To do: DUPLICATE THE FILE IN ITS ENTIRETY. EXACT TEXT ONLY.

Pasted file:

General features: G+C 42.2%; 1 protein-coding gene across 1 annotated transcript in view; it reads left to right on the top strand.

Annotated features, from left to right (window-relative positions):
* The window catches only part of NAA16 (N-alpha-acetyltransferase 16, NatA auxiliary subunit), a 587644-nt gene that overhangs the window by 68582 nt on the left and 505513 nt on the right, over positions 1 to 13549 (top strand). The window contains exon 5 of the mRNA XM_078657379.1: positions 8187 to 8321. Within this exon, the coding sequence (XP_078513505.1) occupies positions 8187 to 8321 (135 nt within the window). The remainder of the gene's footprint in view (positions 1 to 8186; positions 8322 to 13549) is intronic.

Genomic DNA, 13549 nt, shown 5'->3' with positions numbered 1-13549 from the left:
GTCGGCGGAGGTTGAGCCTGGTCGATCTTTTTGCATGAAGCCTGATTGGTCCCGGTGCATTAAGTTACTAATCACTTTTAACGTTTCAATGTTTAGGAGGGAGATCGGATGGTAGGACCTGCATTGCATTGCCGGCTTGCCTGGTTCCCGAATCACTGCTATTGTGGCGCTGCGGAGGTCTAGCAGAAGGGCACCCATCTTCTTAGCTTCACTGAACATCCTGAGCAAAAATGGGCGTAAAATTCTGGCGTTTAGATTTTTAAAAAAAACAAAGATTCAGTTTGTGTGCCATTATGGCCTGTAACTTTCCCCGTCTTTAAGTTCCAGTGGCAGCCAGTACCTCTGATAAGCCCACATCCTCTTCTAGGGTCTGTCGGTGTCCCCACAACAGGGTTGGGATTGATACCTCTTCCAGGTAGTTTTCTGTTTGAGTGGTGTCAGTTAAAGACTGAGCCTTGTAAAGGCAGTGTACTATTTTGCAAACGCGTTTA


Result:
General features: G+C 42.2%; 1 protein-coding gene across 1 annotated transcript in view; it reads left to right on the top strand.

Annotated features, from left to right (window-relative positions):
* The window catches only part of NAA16 (N-alpha-acetyltransferase 16, NatA auxiliary subunit), a 587644-nt gene that overhangs the window by 68582 nt on the left and 505513 nt on the right, over positions 1 to 13549 (top strand). The window contains exon 5 of the mRNA XM_078657379.1: positions 8187 to 8321. Within this exon, the coding sequence (XP_078513505.1) occupies positions 8187 to 8321 (135 nt within the window). The remainder of the gene's footprint in view (positions 1 to 8186; positions 8322 to 13549) is intronic.

Genomic DNA, 13549 nt, shown 5'->3' with positions numbered 1-13549 from the left:
GTCGGCGGAGGTTGAGCCTGGTCGATCTTTTTGCATGAAGCCTGATTGGTCCCGGTGCATTAAGTTACTAATCACTTTTAACGTTTCAATGTTTAGGAGGGAGATCGGATGGTAGGACCTGCATTGCATTGCCGGCTTGCCTGGTTCCCGAATCACTGCTATTGTGGCGCTGCGGAGGTCTAGCAGAAGGGCACCCATCTTCTTAGCTTCACTGAACATCCTGAGCAAAAATGGGCGTAAAATTCTGGCGTTTAGATTTTTAAAAAAAACAAAGATTCAGTTTGTGTGCCATTATGGCCTGTAACTTTCCCCGTCTTTAAGTTCCAGTGGCAGCCAGTACCTCTGATAAGCCCACATCCTCTTCTAGGGTCTGTCGGTGTCCCCACAACAGGGTTGGGATTGATACCTCTTCCAGGTAGTTTTCTGTTTGAGTGGTGTCAGTTAAAGACTGAGCCTTGTAAAGGCAGTGTACTATTTTGCAAACGCGTTTA